"I think the likelihood [of Madoff returning home] is very slim. I'm sure his attorney told him to pack his toothbrush after his guilty plea," said CBS' The Early Show legal analyst Lisa Bloom. "For his attorney to show why he should continue to have his freedom, I don't expect to see that."
Bloom added that with , Madoff potentially faces 150 years in prison, making him an increased flight risk.
But CBS News chief legal analyst Andrew Cohen doesn't think it's a foregone conclusion the judge will see Madoff as a risk to run.
"As soon as the judge accepts Madoff's plea the defendant loses his presumption of innocence and that makes his bail argument that much harder to make," said Cohen. "But he's no more a flight risk than he was before and in fact the judge may give him some credit for taking some responsibility. I don't think it's a guarantee that he goes to prison right away."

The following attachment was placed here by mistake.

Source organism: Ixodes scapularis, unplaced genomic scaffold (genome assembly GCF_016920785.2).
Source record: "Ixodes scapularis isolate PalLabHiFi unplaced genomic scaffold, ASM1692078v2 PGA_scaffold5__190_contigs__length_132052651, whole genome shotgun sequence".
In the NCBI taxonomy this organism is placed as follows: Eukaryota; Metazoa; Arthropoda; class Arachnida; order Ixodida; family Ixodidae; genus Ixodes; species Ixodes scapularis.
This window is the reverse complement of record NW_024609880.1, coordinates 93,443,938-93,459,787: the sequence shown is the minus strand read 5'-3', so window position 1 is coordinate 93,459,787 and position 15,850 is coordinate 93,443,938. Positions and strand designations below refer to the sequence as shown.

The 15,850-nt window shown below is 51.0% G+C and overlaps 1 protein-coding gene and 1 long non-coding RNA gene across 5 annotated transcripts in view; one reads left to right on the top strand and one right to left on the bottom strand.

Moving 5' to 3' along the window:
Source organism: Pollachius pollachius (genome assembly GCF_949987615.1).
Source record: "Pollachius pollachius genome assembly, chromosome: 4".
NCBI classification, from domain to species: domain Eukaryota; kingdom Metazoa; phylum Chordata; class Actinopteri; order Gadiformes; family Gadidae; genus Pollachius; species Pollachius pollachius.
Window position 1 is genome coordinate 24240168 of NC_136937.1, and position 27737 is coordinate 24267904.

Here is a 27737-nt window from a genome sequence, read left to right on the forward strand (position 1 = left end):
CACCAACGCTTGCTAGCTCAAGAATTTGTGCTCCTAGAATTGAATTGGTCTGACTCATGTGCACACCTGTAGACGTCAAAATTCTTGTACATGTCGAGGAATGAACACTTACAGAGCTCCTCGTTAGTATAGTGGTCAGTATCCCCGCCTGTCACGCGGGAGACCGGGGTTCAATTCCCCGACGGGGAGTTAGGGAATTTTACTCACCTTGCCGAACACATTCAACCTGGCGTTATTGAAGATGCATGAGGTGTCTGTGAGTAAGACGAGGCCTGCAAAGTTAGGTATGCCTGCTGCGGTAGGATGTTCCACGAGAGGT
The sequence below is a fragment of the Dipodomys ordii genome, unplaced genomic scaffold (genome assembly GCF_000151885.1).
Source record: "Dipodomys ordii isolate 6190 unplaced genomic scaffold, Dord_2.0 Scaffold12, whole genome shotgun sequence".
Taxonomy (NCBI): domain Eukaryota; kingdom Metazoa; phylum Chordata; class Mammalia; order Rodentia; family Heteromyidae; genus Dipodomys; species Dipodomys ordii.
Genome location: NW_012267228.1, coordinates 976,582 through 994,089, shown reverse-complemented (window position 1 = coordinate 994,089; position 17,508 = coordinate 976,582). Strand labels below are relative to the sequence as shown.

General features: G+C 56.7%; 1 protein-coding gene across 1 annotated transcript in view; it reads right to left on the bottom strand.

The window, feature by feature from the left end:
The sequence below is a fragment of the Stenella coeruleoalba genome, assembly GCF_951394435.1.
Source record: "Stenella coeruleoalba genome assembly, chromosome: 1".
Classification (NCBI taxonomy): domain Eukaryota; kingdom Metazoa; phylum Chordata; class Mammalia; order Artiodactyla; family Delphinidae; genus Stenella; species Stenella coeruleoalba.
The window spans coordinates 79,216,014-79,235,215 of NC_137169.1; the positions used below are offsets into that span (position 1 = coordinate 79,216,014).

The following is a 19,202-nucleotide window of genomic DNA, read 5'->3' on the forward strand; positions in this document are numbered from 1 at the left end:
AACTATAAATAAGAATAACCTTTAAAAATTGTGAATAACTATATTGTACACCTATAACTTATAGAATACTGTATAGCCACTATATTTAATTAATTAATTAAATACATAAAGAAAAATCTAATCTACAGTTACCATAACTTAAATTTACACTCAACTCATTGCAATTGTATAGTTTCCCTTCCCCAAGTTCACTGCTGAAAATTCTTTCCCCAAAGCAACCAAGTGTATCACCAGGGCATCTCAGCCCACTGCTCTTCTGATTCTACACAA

Should Madoff's request to stay in his penthouse be rejected, where could he end up?
Bloom explains that Madoff will likely be first sent to a city correctional facility until he is sentenced. And if he receives a term longer than 25 years, "No Club Fed," Bloom quipped, referring to the nickname for minimum-security prisons where many white collar criminals serve their sentences.
And would a guilty plea from Madoff close the book on the fraud investigation?
"Just because Madoff apparently won't cooperate with authorities doesn't mean we won't perhaps see charges against other people here," said Cohen. "There clearly is a paper trail, and clearly people were handling the details of the phony trades, and the investigation is ongoing. When there is this much money at stake the trail won't grow cold here or now."
Cohen said he expects the people that handled the trades, which may have been fabricated, may have to explain why they didn't figure out it was a Ponzi scheme.